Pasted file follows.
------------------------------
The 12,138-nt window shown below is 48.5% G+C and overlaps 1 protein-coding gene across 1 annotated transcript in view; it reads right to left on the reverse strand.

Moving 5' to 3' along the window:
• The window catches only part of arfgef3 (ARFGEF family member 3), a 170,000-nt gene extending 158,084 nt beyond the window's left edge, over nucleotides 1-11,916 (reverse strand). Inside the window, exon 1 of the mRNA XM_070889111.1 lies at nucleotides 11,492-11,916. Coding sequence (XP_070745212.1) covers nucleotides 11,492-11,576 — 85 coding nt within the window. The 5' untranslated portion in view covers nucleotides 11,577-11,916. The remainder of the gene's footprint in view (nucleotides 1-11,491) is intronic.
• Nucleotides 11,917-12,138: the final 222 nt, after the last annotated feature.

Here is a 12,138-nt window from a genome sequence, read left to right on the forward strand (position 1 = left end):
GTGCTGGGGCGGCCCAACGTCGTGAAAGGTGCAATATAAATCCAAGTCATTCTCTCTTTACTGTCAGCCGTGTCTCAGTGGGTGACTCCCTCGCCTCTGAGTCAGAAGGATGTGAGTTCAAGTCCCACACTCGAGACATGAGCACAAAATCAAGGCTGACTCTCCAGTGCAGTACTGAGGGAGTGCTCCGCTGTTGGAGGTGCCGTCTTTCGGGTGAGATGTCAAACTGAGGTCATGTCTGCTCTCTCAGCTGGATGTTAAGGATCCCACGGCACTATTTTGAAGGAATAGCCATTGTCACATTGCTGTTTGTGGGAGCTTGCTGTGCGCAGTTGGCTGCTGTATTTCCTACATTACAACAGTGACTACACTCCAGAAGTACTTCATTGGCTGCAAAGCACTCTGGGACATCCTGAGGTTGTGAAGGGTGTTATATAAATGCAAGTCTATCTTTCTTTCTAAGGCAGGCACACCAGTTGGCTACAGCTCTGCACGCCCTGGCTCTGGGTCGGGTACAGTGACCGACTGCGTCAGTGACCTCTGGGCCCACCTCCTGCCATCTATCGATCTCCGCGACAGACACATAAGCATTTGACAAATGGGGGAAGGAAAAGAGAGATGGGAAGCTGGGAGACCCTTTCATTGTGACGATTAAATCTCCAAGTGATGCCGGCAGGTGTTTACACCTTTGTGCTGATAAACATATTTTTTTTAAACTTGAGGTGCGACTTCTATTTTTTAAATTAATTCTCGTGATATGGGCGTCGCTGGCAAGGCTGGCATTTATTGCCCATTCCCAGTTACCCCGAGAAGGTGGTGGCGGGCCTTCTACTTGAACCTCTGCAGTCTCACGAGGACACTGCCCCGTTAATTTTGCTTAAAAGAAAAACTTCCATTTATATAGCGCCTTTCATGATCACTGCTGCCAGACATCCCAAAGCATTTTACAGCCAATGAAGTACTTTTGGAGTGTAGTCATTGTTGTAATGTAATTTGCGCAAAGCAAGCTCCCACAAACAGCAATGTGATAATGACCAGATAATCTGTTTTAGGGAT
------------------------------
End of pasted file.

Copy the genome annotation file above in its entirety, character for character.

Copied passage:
The 12,138-nt window shown below is 48.5% G+C and overlaps 1 protein-coding gene across 1 annotated transcript in view; it reads right to left on the reverse strand.

Moving 5' to 3' along the window:
• The window catches only part of arfgef3 (ARFGEF family member 3), a 170,000-nt gene extending 158,084 nt beyond the window's left edge, over nucleotides 1-11,916 (reverse strand). Inside the window, exon 1 of the mRNA XM_070889111.1 lies at nucleotides 11,492-11,916. Coding sequence (XP_070745212.1) covers nucleotides 11,492-11,576 — 85 coding nt within the window. The 5' untranslated portion in view covers nucleotides 11,577-11,916. The remainder of the gene's footprint in view (nucleotides 1-11,491) is intronic.
• Nucleotides 11,917-12,138: the final 222 nt, after the last annotated feature.

Here is a 12,138-nt window from a genome sequence, read left to right on the forward strand (position 1 = left end):
GTGCTGGGGCGGCCCAACGTCGTGAAAGGTGCAATATAAATCCAAGTCATTCTCTCTTTACTGTCAGCCGTGTCTCAGTGGGTGACTCCCTCGCCTCTGAGTCAGAAGGATGTGAGTTCAAGTCCCACACTCGAGACATGAGCACAAAATCAAGGCTGACTCTCCAGTGCAGTACTGAGGGAGTGCTCCGCTGTTGGAGGTGCCGTCTTTCGGGTGAGATGTCAAACTGAGGTCATGTCTGCTCTCTCAGCTGGATGTTAAGGATCCCACGGCACTATTTTGAAGGAATAGCCATTGTCACATTGCTGTTTGTGGGAGCTTGCTGTGCGCAGTTGGCTGCTGTATTTCCTACATTACAACAGTGACTACACTCCAGAAGTACTTCATTGGCTGCAAAGCACTCTGGGACATCCTGAGGTTGTGAAGGGTGTTATATAAATGCAAGTCTATCTTTCTTTCTAAGGCAGGCACACCAGTTGGCTACAGCTCTGCACGCCCTGGCTCTGGGTCGGGTACAGTGACCGACTGCGTCAGTGACCTCTGGGCCCACCTCCTGCCATCTATCGATCTCCGCGACAGACACATAAGCATTTGACAAATGGGGGAAGGAAAAGAGAGATGGGAAGCTGGGAGACCCTTTCATTGTGACGATTAAATCTCCAAGTGATGCCGGCAGGTGTTTACACCTTTGTGCTGATAAACATATTTTTTTTAAACTTGAGGTGCGACTTCTATTTTTTAAATTAATTCTCGTGATATGGGCGTCGCTGGCAAGGCTGGCATTTATTGCCCATTCCCAGTTACCCCGAGAAGGTGGTGGCGGGCCTTCTACTTGAACCTCTGCAGTCTCACGAGGACACTGCCCCGTTAATTTTGCTTAAAAGAAAAACTTCCATTTATATAGCGCCTTTCATGATCACTGCTGCCAGACATCCCAAAGCATTTTACAGCCAATGAAGTACTTTTGGAGTGTAGTCATTGTTGTAATGTAATTTGCGCAAAGCAAGCTCCCACAAACAGCAATGTGATAATGACCAGATAATCTGTTTTAGGGAT